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ILO examines impact of technology on worker safety and health.

Industrial robots, computer-controlled machine tools, video display terminals--these and other space-age technologies can help reduce workplace injuries and illnesses if safety, health, and work organization factors are built in during design and development. But when accident and illness prevention techniques for new technologies are adopted only after worker injuries or illnesses begin, the result can be serious new workplace hazards.

These are the fundamental conclusions of a special meeting of safety and health experts held by the International Labor Organization (ILO) in Geneva, Switzerland, March 25-29, 1985.

The ILO has become increasingly concerned about the impact of new technology on worker safety and health. It convened this meeting of 15 government, worker, and employer experts from the United States, Eastern and Western Europe, C anada, and Australia to take a broad look at the safety and health impact of new technology in industrialized countries, focusing on such areas as robotics, biotechnology, office equipment, and chemicals.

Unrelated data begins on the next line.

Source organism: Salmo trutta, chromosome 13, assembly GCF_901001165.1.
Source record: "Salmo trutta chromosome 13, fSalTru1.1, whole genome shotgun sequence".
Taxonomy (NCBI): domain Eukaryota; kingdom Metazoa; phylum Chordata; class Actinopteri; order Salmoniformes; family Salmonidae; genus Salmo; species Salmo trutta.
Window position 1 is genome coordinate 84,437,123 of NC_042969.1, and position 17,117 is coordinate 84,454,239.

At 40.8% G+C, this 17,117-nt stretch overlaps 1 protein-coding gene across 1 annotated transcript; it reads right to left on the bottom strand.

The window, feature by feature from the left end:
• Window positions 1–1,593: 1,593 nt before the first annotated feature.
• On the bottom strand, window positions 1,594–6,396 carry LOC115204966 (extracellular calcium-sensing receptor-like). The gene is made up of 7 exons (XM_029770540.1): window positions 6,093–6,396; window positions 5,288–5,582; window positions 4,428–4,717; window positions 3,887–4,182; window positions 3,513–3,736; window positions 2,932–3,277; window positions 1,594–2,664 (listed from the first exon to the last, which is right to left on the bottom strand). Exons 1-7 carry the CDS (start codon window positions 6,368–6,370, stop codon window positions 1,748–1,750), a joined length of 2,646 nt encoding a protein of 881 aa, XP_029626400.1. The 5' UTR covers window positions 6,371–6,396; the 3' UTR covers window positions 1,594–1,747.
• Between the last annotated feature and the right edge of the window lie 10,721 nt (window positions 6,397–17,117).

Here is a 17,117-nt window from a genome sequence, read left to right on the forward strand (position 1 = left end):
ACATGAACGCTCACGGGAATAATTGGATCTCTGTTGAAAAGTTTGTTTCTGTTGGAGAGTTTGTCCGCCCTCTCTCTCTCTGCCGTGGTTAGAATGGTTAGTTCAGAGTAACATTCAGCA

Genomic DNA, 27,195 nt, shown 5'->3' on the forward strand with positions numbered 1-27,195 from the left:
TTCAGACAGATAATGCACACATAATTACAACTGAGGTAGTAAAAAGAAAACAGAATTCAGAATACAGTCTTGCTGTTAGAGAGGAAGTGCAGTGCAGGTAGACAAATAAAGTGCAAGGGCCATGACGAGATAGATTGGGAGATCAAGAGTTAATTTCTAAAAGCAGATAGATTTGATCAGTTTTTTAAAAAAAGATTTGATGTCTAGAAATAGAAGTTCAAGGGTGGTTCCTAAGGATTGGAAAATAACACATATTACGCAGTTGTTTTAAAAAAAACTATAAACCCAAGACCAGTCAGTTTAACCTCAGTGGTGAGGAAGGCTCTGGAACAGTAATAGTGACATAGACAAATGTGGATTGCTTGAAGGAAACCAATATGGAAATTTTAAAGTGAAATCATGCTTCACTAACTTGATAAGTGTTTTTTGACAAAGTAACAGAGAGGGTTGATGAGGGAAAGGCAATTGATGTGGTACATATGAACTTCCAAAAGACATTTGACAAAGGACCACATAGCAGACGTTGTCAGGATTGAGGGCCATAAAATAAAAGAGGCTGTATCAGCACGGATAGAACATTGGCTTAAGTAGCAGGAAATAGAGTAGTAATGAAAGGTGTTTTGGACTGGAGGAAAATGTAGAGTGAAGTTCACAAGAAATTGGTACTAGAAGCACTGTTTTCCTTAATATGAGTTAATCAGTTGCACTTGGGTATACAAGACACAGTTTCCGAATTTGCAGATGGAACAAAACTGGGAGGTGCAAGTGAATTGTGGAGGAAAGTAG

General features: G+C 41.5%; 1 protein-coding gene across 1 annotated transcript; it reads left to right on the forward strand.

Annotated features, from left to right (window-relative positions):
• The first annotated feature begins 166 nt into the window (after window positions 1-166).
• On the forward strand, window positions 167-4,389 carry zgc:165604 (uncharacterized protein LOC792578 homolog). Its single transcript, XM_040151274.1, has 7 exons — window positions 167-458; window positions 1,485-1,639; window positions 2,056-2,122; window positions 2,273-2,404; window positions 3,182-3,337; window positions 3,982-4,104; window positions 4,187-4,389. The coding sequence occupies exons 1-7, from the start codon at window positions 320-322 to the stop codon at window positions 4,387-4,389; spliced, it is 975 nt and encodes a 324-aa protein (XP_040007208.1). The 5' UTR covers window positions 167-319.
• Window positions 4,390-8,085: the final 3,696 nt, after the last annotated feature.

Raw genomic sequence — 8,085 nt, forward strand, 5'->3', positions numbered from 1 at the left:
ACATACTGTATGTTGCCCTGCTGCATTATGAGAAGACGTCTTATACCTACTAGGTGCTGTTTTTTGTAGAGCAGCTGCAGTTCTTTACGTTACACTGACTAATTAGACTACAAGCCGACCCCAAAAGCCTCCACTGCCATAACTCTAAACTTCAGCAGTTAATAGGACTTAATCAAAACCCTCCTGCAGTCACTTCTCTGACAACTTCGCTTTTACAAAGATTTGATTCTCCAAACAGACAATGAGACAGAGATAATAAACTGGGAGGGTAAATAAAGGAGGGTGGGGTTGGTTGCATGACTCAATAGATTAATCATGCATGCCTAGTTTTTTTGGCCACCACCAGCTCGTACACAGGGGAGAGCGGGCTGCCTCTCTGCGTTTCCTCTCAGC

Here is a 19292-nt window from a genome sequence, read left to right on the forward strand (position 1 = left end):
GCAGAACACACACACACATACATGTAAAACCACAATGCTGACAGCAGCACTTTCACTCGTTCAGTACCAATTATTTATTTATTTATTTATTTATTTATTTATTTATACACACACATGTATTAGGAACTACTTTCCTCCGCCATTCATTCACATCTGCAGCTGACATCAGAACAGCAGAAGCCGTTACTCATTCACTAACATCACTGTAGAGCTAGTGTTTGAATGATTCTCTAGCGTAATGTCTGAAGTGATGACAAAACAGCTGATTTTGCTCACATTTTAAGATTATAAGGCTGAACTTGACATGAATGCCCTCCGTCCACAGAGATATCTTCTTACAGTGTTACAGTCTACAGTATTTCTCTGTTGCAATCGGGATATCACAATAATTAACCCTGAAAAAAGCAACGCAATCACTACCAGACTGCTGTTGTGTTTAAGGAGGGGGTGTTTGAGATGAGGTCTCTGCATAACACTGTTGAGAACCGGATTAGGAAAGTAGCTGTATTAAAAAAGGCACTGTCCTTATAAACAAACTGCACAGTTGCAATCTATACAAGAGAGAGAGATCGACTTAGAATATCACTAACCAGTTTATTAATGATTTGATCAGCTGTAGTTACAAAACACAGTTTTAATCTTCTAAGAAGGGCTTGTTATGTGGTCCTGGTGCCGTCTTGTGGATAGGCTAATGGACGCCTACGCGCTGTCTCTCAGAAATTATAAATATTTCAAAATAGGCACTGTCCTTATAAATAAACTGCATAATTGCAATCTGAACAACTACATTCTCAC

The ILO experts agreed that new technology can reduce some safety and health hazards by relieving workers of arduous or dangerous physical tasks or removing them from exposure to dust and toxic substances. examples include automated materials handling equipm ent and the growing use of robot welders and painters in the automobile industry.

The experts suggested that involving and consulting workers at the earliest possible stage in the introduction of new technology will help promote these benefits. they also emphasized the importance of training and retraining to make employers and workers more aware of the safety and health potential of new technology.